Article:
I found one last letter written by Mae’s cousin Lulu McDonald. She wrote it to her Uncle John Phillips who lived in Rosedale, WA but in care of Mae who had by then moved to Puyallup, WA. some time after April of 1918 but by August 10, 1918
Dear Uncle John:-
It has been kind of a long time since I have heard from you, and I am very sure you owe me a letter, but I’m going to write you again anyway. I don’t know your address so will just address it to Puyallup in care of Mae and I know you will get it.
How are you these hot summer days? Ma isn’t the best in the world but we are so thankful she is as well as she is. She had been so anxious to hear from you, and I intended to write to you long ago, but it seems there is so much to be done and so many letters to have to answered. Every one is so short of help we have to do some work we never been in the habit of doing before.
How are the days there? We certainly have had some awfully hot days here, but lately have been having so much rain. How is Justin and his wife and last but not least, how is little John R? Wish I could see him I know he is so cute now.
Well there aren’t many of the folks left around here, but what there are are all quite well. Uncle Will looks so awfully old and bad, he hasn’t seemed well for a long time, but cripples around all the time at his work. He has a good crop this year as we all do.
Aunt Deau was very well the I last saw here and still seems to be the Peacemaker of the family, and there is some of it to be done there now as you know, Earl is married and they all live together.
Allies folks are about the same as usual. Allie and Mattie came out to their ranch to make Hay (Authors Note; Allie and Mattie are Mae’s parents and had moved to Belle Fourche, SD in 1917) Mattie isn’t very strong and the trip did her good.
I expect it is lonely there without Kittie. (Kittie was one of the other Phillips siblings). How do they like it in Canada? Uncle Ben is busy helping make hay and reap and stack grain.
Ma said to tell you that she was quite disappointed that you didn’t stay out with the boys longer as she wanted to come and make you all a visit while you were together.
How do you like the country where the boys are?
Isn’t this war something awful? O, so many of our dear boys are right in the front now. One Belle Fourche boy is reported killed the 21st July. He was a first Lientinant, and only 19 years old. Several of our home boys are wounded and dead. It almost breaks my heart to think of the broken hearts the desolate house, the ruined lives, America holds tonight. This is a terrible struggle, and when it is over there will be Universal Peace.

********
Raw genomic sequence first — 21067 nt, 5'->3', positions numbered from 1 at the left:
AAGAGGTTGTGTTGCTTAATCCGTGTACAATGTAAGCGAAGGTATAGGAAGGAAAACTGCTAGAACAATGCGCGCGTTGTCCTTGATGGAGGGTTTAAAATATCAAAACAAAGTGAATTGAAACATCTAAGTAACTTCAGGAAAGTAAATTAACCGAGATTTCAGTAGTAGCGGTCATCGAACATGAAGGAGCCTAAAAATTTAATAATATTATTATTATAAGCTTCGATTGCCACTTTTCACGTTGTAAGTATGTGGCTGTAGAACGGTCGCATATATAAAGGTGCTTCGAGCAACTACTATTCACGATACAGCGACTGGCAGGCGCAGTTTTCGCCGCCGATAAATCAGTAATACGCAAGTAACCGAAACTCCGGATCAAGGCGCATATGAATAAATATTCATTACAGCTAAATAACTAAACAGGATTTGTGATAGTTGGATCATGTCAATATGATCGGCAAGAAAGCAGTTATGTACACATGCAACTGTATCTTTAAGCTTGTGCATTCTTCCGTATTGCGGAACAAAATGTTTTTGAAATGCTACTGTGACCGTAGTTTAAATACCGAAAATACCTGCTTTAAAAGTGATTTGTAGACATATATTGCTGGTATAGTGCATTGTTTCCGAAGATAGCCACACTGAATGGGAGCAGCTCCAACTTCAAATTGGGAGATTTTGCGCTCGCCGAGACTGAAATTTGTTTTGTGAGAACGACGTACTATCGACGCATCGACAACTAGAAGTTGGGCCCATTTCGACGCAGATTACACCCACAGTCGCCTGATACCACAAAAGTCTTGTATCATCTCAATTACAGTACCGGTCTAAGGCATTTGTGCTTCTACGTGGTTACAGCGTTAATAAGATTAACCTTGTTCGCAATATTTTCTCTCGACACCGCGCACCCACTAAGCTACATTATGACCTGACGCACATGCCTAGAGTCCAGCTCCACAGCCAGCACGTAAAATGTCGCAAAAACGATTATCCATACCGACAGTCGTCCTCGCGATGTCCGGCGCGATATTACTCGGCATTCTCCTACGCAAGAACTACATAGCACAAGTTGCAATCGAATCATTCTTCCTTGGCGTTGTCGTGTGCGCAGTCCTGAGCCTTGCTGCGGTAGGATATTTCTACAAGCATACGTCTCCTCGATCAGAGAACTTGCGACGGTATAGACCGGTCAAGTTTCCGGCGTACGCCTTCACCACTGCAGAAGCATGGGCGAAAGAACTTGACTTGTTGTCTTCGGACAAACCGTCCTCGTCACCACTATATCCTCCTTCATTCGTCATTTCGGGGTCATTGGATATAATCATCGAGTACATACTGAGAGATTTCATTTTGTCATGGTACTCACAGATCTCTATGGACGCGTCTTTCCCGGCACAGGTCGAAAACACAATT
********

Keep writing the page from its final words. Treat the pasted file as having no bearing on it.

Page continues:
Well we must be patient and wait on the Lord, and we will know in time. If it wasn’t for Science I don’t know what I would do. Poor Nellie and Bate are having a time. Bate has seemed to be growing worse for a time, just bloated up all over so awful, and they took him to the Dr. and he said it was Bright’s disease, but if he did say so , it doesn’t make it so, for material man cannot make a law over Gods child, for God is all power.
Aunt Sarah’s girls and families are well. You knew that Margaret had a little baby boy didn’t you?
Say wasn’t that a shock to hear Beatrice Purkerson was married? She seems like a baby yet to me. Well I must close as it is now 10:30 and I am sleepy.
Write me when you can. Mac, Mama, Frankie and Lela all join with me in sending love,
I remember the Christmas my Gandpa Roy Caple gave us a framed copy of this photo of his Dad. He said whenever he thought of his Dad this was the image that came up. I guess his Dad wore these buckskins a lot during my Grandpa’s growing up years. My Grandpa said his Dad knew they needed to be cleaned but was worried about them being ruined. Finally he agreed to let and Native woman who said she knew how to clean the leather have a go at it. I guess she was unsuccessful because my grandfather said when he finally got them back they were shrunken and unwearable. I am not sure when this photo was taken. Probably sometime between 1888 and 1899.
Whenever my Grandfather spoke of his Dad he always referred to him as Samuel Hugh not Samuel or Sam. I asked him why? He said he didn’t know why, but his Dad always insisted he was Samuel Hugh Caple not just Samuel. It was only when I began to research the family that I came to realize why? The name Samuel runs deep our family tree. He was one of many Samuel’s. Both his great grandfather and GG grandfather bore the name as well as an uncle who was only a few years older and cousins to numerous to count. Hugh belonged to just him except he did give the name Samuel Hugh Jr. to a son.